WS, thank you. If you don't like to clean the catch, there's always catch-and-release fishing. It satisfies the urge but doesn't require any further commitment. Hmmm. I think most people who are afraid of snakes have never taken the trouble to get close enough to learn about them. It's good that you were able to clear that hurdle when you were young.

    NW1, I enjoyed my visit to your site, and I'll be back again. We visited Bull Shoals Lake in the summer of 1982 when I was pregnant with my daughter. We were "fortunate" enough to visit when the lake had been drawn down for some reason. I think there were some repairs being done to the dam. The lake was not very clear, and the fish were not biting. We had a good time anyway and enjoyed a few days of rest in a beautiful area. I remember going to eat at some restaurant famous for its trout dinners. It was alongside a river, and there were dozens of hummingbird feeders just outside the windows. I wish I could remember the name of the place and wonder if it's still there.

    Michelle, I know what you mean about the heat intolerance. It's becoming more noticeable the older I get. I'm afraid we're not very conservative with the AC this time of year, but at least we won't need much heat during the winter. It would be interesting to know what kinds of fish you have living in the pond. The ones we have around here are certainly different from what we caught in Illinois. The first time I saw "mullet" on the menu of a restaurant here, I thought it was a joke.

  15. I love the photo of Micah with his Jap-pa--that's one you'll treasure for years! You would think my garden would be pristine, if the gene pool theory held up--nary a Trojan weed dares to raise his head in my father's garden:) Unfortunately, in mid-summer fighting heat, humidity, and insects just to pull a few weeds that will re-appear after the next rainstorm doesn't sound too appealing. Mr. Ogle may have been on to something:)

  16. Rose, I love a neat garden but find myself rationalizing for the same reasons you do--heat, humidity, bugs--that messy has its season in life. How else would I know to appreciate order without the chaos? Right now, my garden is a little of both. I haven't made much progress since the pic was taken. The ground is as hard as a brick from lack of rain, which has been falling all around but not right here!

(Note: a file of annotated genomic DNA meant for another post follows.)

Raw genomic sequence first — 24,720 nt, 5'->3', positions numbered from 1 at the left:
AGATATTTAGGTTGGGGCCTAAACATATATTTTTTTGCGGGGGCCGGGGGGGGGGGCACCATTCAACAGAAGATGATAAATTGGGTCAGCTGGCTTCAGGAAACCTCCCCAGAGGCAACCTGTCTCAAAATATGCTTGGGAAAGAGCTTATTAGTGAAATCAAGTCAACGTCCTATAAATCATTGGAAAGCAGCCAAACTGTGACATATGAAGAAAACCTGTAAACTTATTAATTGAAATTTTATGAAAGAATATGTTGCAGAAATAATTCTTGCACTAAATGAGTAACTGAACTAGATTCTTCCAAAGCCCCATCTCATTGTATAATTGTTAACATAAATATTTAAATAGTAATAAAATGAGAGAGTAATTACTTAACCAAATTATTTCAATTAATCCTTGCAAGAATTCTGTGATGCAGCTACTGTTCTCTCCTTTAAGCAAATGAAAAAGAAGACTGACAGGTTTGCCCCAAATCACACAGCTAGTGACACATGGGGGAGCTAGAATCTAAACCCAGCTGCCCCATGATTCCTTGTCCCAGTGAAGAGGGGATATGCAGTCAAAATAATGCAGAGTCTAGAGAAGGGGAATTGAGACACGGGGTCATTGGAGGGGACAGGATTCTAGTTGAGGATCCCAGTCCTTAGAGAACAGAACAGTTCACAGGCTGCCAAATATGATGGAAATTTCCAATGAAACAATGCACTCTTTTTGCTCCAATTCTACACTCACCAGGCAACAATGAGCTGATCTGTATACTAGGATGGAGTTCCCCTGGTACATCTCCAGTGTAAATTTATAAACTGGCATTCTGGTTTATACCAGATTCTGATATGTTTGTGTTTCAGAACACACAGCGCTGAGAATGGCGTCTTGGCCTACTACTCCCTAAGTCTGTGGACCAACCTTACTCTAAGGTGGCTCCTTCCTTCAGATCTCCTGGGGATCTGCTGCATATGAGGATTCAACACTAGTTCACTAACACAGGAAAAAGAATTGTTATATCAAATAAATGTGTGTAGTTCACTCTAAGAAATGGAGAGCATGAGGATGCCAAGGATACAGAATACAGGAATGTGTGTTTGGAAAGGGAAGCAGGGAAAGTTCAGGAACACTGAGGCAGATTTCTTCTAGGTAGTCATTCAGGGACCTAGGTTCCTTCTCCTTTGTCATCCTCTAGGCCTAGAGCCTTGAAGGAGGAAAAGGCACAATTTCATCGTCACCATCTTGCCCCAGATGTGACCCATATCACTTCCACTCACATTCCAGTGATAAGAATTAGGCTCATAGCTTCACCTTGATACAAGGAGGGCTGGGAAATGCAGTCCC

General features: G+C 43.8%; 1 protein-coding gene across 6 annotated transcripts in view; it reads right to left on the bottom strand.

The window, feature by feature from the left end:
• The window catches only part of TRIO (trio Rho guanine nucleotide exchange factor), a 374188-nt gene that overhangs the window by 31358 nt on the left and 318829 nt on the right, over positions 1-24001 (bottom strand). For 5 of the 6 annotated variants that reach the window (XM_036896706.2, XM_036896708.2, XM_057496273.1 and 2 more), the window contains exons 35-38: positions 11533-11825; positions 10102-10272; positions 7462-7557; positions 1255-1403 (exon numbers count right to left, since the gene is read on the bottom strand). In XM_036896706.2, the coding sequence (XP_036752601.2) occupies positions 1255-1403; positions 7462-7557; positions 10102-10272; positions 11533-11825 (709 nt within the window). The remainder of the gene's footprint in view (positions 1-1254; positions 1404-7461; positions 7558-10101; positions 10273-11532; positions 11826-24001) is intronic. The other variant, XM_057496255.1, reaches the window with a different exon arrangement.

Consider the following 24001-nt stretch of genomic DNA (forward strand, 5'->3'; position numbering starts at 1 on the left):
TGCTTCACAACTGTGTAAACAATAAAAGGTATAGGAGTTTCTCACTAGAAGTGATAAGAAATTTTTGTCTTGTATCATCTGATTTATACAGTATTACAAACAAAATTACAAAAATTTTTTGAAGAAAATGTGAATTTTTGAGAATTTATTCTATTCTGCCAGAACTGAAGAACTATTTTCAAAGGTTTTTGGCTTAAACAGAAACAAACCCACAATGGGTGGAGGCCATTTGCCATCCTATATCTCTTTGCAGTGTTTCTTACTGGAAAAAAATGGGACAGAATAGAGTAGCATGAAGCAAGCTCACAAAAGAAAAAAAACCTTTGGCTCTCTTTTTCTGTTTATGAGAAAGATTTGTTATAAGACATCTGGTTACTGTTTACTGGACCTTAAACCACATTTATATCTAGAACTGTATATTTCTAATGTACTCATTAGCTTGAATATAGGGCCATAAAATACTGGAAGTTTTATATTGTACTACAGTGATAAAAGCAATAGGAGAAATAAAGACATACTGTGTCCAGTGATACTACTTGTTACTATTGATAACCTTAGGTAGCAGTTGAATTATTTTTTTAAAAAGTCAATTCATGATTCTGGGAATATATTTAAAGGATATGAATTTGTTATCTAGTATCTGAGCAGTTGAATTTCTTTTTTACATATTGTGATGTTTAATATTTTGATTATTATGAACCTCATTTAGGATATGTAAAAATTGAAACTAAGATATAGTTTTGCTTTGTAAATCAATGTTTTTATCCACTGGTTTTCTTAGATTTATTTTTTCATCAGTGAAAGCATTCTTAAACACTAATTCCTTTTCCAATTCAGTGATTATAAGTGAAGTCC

17. That Muscovy looks like a cross between a duck and turkey. I should be out weeding right now! But nooooooo, I'd much rather be reading your words. ;~P I'm not very sedulous when it comes to weeding anyway. Like many other folks, the heat and humidity of summer really get to me if I ain't careful.

    I've recently started fishin again. And fishin for bass in farm ponds is a thrill! But the biggest bass I ever caught was reeled out of Lake Moultrie, down in South Carolina many years ago. It weighed 8lbs 7oz. My biggest to date. I wonder what Micah would do if he caught one that big?

  18. Hi, TC! I've missed your regular posting lately. You're right about that Muscovy. It's so ugly it almost seems kind of cute. I wonder if the species is what gave someone the idea for "turducken," that monstrous conglomerate that's available around Thanksgiving time. As for fishing, I've yet to enjoy it quite as much as those times spent on the pond with my dad. Six-to-eight-pounders were not uncommon there. Micah hasn't quite mastered the art of maintaining silence while fishing, so it will be a while before he lands any whoppers. I'm so glad you stopped by for a visit. Hope to see you post again soon.

  19. I’m ashamed to admit that the only Muscovy duck I’ve ever seen was on a plate. Micah is so cute fishing. Wow, he’s grown. It must be fun to share your passions with another generation. It’s so nice to catch up with you.

  20. Hi guys! I thought you might both enjoy looking at these rock formations! It tells where they are each located at the bottom of each you might want to make guesses before scrolling to the end of each pic.

    Copy and paste:


  21. Sarah, it's good to visit with you too. I've been a bit lazy with the blog this summer and not visiting everyone like I should. You know, when I read your mom's comment (Correction!) on your recipe post, I had to laugh. I'm sure that something in my story doesn't ring true in my mom's recollection of that time period. I expect I'll hear about it soon, though she won't comment here.

    Julie, thanks for thinking about us when you saw the formations. SAM and I both tried to open the link but were unsuccessful. Not sure what the problem is.

  22. wonderful read. I try to keep up with weeds, but who can really do that.

  23. So sorry...don't know what happened with that link...just sent you the e-mail containing the pics! I hope you enjoy!!!

  24. Thanks, Wayne. I guess the weed issue is one of those tests of discipline we all (should) encounter at various points in life. I'm usually not very good at that kind of test. So why do I keep putting myself through the wringer?

    Julie, thank you! I will check on them today.